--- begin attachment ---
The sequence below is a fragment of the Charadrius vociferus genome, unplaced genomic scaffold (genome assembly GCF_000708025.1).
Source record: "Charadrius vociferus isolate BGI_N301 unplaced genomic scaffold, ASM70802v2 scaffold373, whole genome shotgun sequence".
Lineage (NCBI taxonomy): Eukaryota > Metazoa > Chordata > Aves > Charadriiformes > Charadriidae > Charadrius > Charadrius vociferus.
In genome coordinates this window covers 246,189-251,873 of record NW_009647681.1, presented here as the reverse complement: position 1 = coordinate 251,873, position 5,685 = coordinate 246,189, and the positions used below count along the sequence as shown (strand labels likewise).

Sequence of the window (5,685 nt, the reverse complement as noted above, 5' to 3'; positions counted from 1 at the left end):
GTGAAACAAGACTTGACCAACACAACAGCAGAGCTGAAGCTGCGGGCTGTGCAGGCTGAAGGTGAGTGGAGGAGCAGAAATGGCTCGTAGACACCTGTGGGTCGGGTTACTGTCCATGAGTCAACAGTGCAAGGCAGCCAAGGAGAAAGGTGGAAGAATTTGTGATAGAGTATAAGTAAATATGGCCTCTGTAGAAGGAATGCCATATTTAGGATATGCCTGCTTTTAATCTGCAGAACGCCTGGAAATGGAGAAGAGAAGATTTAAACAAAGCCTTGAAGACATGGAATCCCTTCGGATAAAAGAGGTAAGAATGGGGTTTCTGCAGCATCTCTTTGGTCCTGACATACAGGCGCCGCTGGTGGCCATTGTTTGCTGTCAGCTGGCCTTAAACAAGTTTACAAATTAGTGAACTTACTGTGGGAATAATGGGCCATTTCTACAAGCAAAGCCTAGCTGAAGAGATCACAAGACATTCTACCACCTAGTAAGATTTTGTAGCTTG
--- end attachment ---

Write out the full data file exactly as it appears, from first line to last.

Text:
The sequence below is a fragment of the Charadrius vociferus genome, unplaced genomic scaffold (genome assembly GCF_000708025.1).
Source record: "Charadrius vociferus isolate BGI_N301 unplaced genomic scaffold, ASM70802v2 scaffold373, whole genome shotgun sequence".
Lineage (NCBI taxonomy): Eukaryota > Metazoa > Chordata > Aves > Charadriiformes > Charadriidae > Charadrius > Charadrius vociferus.
In genome coordinates this window covers 246,189-251,873 of record NW_009647681.1, presented here as the reverse complement: position 1 = coordinate 251,873, position 5,685 = coordinate 246,189, and the positions used below count along the sequence as shown (strand labels likewise).

Sequence of the window (5,685 nt, the reverse complement as noted above, 5' to 3'; positions counted from 1 at the left end):
GTGAAACAAGACTTGACCAACACAACAGCAGAGCTGAAGCTGCGGGCTGTGCAGGCTGAAGGTGAGTGGAGGAGCAGAAATGGCTCGTAGACACCTGTGGGTCGGGTTACTGTCCATGAGTCAACAGTGCAAGGCAGCCAAGGAGAAAGGTGGAAGAATTTGTGATAGAGTATAAGTAAATATGGCCTCTGTAGAAGGAATGCCATATTTAGGATATGCCTGCTTTTAATCTGCAGAACGCCTGGAAATGGAGAAGAGAAGATTTAAACAAAGCCTTGAAGACATGGAATCCCTTCGGATAAAAGAGGTAAGAATGGGGTTTCTGCAGCATCTCTTTGGTCCTGACATACAGGCGCCGCTGGTGGCCATTGTTTGCTGTCAGCTGGCCTTAAACAAGTTTACAAATTAGTGAACTTACTGTGGGAATAATGGGCCATTTCTACAAGCAAAGCCTAGCTGAAGAGATCACAAGACATTCTACCACCTAGTAAGATTTTGTAGCTTG